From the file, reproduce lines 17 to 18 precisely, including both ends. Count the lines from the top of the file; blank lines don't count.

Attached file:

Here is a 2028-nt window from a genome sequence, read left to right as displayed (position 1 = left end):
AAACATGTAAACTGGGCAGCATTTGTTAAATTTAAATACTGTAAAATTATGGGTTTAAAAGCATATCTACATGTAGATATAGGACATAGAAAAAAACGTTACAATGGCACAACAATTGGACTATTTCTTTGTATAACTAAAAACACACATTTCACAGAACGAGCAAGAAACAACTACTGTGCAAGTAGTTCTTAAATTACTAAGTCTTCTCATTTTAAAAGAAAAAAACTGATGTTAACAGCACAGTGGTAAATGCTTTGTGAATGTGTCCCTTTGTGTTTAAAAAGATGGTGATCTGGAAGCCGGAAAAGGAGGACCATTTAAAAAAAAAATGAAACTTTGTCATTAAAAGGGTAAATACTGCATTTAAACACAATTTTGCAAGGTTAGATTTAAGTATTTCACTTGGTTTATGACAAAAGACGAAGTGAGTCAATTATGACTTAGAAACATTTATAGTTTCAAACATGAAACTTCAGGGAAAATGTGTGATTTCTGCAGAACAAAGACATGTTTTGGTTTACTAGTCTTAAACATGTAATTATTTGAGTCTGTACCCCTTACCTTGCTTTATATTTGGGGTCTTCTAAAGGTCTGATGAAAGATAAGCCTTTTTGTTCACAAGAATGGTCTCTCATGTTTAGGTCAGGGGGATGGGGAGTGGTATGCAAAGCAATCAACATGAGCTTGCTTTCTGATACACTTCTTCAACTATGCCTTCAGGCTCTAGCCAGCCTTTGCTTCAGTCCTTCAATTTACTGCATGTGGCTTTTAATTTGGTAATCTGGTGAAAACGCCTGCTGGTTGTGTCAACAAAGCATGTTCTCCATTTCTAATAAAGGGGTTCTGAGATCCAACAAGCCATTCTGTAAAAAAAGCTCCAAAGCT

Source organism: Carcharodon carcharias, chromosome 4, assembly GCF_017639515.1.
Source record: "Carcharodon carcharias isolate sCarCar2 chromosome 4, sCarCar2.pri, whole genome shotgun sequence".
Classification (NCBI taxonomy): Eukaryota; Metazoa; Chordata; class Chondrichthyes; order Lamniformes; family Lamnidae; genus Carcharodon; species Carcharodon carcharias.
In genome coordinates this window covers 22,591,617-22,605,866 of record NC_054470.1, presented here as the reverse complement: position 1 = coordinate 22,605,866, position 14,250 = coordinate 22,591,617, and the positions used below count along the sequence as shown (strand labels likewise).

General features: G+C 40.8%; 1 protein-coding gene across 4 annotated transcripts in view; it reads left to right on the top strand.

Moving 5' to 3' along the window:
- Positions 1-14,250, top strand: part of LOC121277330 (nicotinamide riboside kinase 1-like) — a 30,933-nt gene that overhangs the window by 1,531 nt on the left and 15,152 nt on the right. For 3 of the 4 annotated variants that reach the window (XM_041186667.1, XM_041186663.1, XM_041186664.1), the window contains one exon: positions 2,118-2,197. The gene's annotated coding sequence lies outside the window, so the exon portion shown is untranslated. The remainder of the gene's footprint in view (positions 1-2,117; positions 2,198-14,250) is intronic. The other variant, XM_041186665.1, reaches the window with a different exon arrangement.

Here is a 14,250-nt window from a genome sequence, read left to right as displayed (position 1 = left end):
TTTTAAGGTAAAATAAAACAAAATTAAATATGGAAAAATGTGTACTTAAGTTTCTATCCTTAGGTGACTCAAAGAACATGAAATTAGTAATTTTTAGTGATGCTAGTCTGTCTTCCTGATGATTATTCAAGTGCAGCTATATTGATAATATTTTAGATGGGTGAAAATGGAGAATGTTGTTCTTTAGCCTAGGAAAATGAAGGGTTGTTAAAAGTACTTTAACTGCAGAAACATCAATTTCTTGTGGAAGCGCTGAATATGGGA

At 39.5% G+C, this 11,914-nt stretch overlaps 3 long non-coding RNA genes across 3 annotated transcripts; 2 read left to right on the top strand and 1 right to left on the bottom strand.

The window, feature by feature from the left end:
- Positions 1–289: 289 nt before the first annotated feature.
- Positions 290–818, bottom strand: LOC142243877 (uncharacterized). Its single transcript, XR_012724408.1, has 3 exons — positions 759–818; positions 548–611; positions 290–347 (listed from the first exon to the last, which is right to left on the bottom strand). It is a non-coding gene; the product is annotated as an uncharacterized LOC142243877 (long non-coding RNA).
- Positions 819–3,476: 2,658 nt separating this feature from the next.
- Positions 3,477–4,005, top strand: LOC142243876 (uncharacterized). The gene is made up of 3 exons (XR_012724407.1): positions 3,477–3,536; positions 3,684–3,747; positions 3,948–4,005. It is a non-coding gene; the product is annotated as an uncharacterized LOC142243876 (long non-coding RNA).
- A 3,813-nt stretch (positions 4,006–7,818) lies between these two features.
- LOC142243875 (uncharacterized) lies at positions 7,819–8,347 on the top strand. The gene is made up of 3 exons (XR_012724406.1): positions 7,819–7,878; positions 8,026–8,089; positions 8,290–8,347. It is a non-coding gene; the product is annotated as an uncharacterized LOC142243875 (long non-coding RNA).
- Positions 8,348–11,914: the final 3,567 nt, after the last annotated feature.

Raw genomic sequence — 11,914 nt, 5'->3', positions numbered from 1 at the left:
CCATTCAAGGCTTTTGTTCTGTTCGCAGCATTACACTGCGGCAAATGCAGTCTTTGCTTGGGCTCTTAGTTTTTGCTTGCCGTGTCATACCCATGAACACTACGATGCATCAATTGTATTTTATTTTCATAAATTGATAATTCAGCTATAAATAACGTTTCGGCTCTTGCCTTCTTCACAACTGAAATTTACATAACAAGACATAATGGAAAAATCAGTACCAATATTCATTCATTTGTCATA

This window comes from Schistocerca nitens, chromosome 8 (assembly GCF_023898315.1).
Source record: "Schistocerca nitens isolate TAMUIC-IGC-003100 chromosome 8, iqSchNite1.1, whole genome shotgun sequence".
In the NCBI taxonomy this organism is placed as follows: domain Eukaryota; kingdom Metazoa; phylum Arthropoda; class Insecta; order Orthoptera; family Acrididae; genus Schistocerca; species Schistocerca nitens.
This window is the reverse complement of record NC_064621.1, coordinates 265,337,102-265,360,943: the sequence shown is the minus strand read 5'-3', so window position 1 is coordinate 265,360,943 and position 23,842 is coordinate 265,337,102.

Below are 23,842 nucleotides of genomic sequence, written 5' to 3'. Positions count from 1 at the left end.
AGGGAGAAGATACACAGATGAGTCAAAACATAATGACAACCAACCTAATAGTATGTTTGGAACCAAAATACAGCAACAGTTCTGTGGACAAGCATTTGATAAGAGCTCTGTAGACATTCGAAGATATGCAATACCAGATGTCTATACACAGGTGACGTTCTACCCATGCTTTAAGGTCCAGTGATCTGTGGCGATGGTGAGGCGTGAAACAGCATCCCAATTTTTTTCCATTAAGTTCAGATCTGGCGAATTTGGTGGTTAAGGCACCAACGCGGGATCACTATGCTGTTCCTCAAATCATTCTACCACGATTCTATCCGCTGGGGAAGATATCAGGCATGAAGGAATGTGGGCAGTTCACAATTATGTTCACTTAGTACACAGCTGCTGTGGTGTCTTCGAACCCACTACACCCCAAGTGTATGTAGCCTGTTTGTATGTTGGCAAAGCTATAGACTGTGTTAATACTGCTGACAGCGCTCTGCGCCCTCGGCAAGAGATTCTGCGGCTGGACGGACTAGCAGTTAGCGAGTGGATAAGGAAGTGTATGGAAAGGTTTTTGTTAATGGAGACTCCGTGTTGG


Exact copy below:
- Positions 3,477–4,005, top strand: LOC142243876 (uncharacterized). The gene is made up of 3 exons (XR_012724407.1): positions 3,477–3,536; positions 3,684–3,747; positions 3,948–4,005. It is a non-coding gene; the product is annotated as an uncharacterized LOC142243876 (long non-coding RNA).
- A 3,813-nt stretch (positions 4,006–7,818) lies between these two features.